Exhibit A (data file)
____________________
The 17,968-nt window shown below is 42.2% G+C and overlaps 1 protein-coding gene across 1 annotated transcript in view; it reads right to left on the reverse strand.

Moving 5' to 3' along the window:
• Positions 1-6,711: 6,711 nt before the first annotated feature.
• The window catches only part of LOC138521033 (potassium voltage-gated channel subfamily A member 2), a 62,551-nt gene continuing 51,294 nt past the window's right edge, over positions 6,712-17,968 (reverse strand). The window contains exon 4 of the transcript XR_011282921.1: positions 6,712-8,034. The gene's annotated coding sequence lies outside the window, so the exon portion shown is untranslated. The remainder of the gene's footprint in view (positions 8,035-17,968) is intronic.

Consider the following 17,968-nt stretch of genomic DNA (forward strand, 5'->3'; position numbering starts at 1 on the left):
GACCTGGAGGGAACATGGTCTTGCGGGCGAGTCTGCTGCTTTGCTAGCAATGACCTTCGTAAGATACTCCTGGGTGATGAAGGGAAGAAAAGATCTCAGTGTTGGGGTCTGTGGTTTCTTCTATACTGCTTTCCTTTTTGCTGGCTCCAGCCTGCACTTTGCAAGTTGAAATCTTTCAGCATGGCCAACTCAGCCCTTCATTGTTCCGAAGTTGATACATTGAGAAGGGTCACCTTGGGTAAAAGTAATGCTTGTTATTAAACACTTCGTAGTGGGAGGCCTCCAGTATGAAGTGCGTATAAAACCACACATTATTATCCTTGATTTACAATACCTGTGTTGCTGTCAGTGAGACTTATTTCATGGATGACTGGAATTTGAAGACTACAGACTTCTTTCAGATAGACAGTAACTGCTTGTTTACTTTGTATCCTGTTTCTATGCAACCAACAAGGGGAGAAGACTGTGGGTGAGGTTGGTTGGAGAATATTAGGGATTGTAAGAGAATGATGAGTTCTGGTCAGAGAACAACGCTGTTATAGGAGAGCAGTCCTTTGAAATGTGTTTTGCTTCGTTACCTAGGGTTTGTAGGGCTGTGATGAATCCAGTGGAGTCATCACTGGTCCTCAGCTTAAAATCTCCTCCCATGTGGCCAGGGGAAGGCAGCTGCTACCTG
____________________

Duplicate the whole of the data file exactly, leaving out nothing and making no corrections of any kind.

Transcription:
The 17,968-nt window shown below is 42.2% G+C and overlaps 1 protein-coding gene across 1 annotated transcript in view; it reads right to left on the reverse strand.

Moving 5' to 3' along the window:
• Positions 1-6,711: 6,711 nt before the first annotated feature.
• The window catches only part of LOC138521033 (potassium voltage-gated channel subfamily A member 2), a 62,551-nt gene continuing 51,294 nt past the window's right edge, over positions 6,712-17,968 (reverse strand). The window contains exon 4 of the transcript XR_011282921.1: positions 6,712-8,034. The gene's annotated coding sequence lies outside the window, so the exon portion shown is untranslated. The remainder of the gene's footprint in view (positions 8,035-17,968) is intronic.

Consider the following 17,968-nt stretch of genomic DNA (forward strand, 5'->3'; position numbering starts at 1 on the left):
GACCTGGAGGGAACATGGTCTTGCGGGCGAGTCTGCTGCTTTGCTAGCAATGACCTTCGTAAGATACTCCTGGGTGATGAAGGGAAGAAAAGATCTCAGTGTTGGGGTCTGTGGTTTCTTCTATACTGCTTTCCTTTTTGCTGGCTCCAGCCTGCACTTTGCAAGTTGAAATCTTTCAGCATGGCCAACTCAGCCCTTCATTGTTCCGAAGTTGATACATTGAGAAGGGTCACCTTGGGTAAAAGTAATGCTTGTTATTAAACACTTCGTAGTGGGAGGCCTCCAGTATGAAGTGCGTATAAAACCACACATTATTATCCTTGATTTACAATACCTGTGTTGCTGTCAGTGAGACTTATTTCATGGATGACTGGAATTTGAAGACTACAGACTTCTTTCAGATAGACAGTAACTGCTTGTTTACTTTGTATCCTGTTTCTATGCAACCAACAAGGGGAGAAGACTGTGGGTGAGGTTGGTTGGAGAATATTAGGGATTGTAAGAGAATGATGAGTTCTGGTCAGAGAACAACGCTGTTATAGGAGAGCAGTCCTTTGAAATGTGTTTTGCTTCGTTACCTAGGGTTTGTAGGGCTGTGATGAATCCAGTGGAGTCATCACTGGTCCTCAGCTTAAAATCTCCTCCCATGTGGCCAGGGGAAGGCAGCTGCTACCTG